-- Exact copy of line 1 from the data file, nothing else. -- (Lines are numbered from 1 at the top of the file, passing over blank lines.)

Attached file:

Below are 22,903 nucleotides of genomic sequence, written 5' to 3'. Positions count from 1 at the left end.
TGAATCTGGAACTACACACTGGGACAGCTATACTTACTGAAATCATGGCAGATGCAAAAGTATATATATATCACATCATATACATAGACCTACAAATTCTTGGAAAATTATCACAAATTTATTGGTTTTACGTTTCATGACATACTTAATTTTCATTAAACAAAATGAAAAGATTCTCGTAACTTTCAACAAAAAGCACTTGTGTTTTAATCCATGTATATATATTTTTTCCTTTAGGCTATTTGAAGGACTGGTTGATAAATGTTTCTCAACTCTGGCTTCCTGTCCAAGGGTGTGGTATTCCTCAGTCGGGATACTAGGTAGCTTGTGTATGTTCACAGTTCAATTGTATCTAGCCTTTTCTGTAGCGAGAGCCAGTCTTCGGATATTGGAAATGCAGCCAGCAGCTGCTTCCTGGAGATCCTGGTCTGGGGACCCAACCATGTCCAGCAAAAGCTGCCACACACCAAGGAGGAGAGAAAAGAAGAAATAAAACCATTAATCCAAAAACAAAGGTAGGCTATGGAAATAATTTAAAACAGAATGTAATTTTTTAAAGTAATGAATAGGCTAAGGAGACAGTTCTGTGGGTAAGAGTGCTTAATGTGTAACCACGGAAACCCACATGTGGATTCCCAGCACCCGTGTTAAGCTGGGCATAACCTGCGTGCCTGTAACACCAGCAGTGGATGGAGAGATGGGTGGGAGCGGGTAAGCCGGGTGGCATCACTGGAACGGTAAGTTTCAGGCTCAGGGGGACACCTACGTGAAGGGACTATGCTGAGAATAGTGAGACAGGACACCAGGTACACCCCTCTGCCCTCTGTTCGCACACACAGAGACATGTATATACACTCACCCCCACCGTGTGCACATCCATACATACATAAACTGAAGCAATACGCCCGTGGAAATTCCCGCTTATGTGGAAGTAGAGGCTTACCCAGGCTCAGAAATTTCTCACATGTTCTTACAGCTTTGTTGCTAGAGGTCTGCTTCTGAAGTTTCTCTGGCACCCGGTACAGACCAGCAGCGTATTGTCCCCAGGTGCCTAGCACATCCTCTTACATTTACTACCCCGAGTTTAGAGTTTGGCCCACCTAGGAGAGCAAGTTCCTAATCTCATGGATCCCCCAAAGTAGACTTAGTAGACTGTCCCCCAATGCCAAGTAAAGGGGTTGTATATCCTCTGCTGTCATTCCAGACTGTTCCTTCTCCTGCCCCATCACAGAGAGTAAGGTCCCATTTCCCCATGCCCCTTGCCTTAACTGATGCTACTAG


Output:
Below are 22,903 nucleotides of genomic sequence, written 5' to 3'. Positions count from 1 at the left end.